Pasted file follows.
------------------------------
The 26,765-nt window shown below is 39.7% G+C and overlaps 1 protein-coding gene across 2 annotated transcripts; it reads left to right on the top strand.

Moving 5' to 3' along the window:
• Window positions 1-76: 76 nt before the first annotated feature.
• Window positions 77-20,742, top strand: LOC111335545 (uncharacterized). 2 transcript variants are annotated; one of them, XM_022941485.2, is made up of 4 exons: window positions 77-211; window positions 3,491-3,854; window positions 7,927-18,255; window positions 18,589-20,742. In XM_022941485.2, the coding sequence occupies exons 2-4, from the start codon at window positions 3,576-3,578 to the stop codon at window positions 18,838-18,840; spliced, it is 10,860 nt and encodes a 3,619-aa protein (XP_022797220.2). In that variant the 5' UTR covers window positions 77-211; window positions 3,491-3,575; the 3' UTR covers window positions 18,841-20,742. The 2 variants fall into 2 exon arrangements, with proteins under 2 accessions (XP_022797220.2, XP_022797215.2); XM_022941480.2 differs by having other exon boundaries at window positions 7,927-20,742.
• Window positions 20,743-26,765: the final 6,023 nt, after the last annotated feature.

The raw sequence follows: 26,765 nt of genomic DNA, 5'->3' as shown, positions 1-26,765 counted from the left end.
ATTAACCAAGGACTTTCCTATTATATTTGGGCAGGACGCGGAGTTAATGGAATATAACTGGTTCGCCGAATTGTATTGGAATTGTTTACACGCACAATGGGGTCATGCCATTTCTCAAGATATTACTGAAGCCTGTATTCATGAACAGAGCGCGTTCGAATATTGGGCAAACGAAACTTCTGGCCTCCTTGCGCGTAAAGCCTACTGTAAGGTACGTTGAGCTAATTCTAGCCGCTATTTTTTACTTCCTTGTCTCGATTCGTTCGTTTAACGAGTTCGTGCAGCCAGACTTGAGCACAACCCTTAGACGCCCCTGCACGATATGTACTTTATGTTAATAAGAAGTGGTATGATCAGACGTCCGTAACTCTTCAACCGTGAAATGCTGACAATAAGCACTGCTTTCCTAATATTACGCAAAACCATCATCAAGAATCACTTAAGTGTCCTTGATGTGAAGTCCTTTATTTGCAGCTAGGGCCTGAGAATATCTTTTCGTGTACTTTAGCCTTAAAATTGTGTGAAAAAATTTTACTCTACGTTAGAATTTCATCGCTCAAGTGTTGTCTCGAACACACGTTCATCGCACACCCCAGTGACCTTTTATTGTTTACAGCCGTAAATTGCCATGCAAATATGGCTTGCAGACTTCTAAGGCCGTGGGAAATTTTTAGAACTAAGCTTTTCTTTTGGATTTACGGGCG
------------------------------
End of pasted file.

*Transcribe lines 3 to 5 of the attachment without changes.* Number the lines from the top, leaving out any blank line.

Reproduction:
• Window positions 1-76: 76 nt before the first annotated feature.
• Window positions 77-20,742, top strand: LOC111335545 (uncharacterized). 2 transcript variants are annotated; one of them, XM_022941485.2, is made up of 4 exons: window positions 77-211; window positions 3,491-3,854; window positions 7,927-18,255; window positions 18,589-20,742. In XM_022941485.2, the coding sequence occupies exons 2-4, from the start codon at window positions 3,576-3,578 to the stop codon at window positions 18,838-18,840; spliced, it is 10,860 nt and encodes a 3,619-aa protein (XP_022797220.2). In that variant the 5' UTR covers window positions 77-211; window positions 3,491-3,575; the 3' UTR covers window positions 18,841-20,742. The 2 variants fall into 2 exon arrangements, with proteins under 2 accessions (XP_022797220.2, XP_022797215.2); XM_022941480.2 differs by having other exon boundaries at window positions 7,927-20,742.
• Window positions 20,743-26,765: the final 6,023 nt, after the last annotated feature.